These entities are similar in that they are both benign clusters of papules and nodules occurring in a localized anatomic region with onset in early adulthood. Histology in both shows lobularity, inflammatory infiltrate composed of lymphocytes and eosinophils, epithelioid endothelial cells with vesicular nuclei, prominent nucleoli and absence of nuclear atypia.,, Nevertheless, cutaneous epithelioid angiomatous nodule can be differentiated from epithelioid hemangioma by subtle but distinct clinical and histological features. Clinically, the former presents as a single lesion, usually on the trunk and extremities, which does not recur after excision, whereas the latter presents as multiple lesions, mostly on the head and neck area, with a tendency for recurrence. Histologically, cutaneous epithelioid angiomatous nodule is usually unilobular, limited to the superficial dermis and shows solid proliferation of epithelioid endothelial cells, hemosiderin deposition, lack of thick vasoformative structures and muscular vessels and a less abundant infiltrate of lymphocytes and eosinophils. Fibrosis is usually present and is seen in a perilesional distribution at the interface with the surrounding dermis.,, By comparison, epithelioid hemangioma has multilobular vessel proliferation, usually extends to the deep dermis/subcutis and lacks solid proliferation of epithelioid endothelial cells, fibrosis and hemosiderin deposition. Fibrosis (when encountered) is located within the lesion, rather than perilesionally. Thick vasoformative structures and muscular vessels are usually present along with an abundant infiltrate of lymphocytes and eosinophils.,,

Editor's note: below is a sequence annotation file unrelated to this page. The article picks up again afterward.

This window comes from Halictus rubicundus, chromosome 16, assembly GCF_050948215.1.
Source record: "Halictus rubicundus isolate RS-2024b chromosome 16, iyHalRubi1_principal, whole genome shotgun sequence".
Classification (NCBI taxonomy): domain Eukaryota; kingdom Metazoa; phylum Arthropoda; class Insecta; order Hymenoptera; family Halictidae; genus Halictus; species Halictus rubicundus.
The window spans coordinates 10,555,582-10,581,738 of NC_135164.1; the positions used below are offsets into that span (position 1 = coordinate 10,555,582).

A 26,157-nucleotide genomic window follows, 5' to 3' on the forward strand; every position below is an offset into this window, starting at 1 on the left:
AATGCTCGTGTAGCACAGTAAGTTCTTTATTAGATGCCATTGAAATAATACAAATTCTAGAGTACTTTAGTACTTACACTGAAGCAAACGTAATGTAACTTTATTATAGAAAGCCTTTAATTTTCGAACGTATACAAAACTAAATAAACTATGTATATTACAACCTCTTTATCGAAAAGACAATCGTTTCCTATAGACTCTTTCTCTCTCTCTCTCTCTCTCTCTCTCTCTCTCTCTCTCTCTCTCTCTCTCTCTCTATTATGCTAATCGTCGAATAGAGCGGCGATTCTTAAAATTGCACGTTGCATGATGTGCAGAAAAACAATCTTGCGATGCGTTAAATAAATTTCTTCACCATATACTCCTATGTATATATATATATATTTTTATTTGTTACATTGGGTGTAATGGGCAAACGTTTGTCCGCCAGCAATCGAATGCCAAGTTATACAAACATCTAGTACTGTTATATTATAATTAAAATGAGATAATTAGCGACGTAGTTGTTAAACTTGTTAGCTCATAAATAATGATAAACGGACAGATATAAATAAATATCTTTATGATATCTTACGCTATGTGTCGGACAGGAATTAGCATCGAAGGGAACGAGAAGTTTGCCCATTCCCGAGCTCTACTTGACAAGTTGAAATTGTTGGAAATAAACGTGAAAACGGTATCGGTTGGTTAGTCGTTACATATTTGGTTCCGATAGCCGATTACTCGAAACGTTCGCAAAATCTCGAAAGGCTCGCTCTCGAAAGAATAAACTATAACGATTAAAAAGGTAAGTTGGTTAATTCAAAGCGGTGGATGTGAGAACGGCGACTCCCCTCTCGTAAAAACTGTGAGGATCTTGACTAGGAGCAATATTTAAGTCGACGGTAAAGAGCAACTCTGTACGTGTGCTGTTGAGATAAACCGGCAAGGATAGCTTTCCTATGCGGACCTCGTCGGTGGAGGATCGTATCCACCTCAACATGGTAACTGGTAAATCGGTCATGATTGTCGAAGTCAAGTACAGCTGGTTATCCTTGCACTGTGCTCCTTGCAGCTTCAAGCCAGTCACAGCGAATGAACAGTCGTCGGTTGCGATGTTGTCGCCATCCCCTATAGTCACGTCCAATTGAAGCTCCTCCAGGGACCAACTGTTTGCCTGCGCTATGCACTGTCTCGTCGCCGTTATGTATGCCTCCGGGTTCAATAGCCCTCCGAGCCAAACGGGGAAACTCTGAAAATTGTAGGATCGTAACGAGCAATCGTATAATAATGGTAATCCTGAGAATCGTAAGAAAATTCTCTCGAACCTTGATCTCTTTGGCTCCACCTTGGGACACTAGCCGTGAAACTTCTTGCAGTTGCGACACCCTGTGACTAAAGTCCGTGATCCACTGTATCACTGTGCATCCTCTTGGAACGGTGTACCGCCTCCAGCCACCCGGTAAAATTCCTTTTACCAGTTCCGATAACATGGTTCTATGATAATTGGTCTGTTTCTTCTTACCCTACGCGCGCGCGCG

In our case, absence of infiltrative growth pattern, nuclear atypia, atypical mitotic figures and deep soft tissue and internal organ involvement helped us rule out epithelioid angiosarcoma and epithelioid hemangioendothelioma. Cutaneous epithelioid angiomatous nodule is a circumscribed lesion and although mitosis may be seen, atypical mitosis is absent.
In conclusion, our patient showed features of both cutaneous epithelioid angiomatous nodule (i.e., lesions on the trunk, solid sheets of epithelioid endothelial cells, mild eosinophilic and lymphocytic infiltrate, fibromyxoid stroma, hemosiderin deposition, no recurrence after excision) and epithelioid hemangioma (i.e., multiple lesions, involvement of medium-sized vessels and extension into subcutis). The main features of epithelioid endothelial cells and inflammatory infiltrates are shared by cutaneous epithelioid angiomatous nodule and epithelioid hemangioma and there can be varying expressions of these in both. The vascular channels can be collapsed with endothelial cells forming solid sheets and inflammatory infiltrates scant in epithelioid hemangioma, allowing for significant overlap with cutaneous epithelioid angiomatous nodule. Thus, cutaneous epithelioid angiomatous nodule may be considered as a variant of epithelioid hemangioma rather than a separate histological and clinical disorder.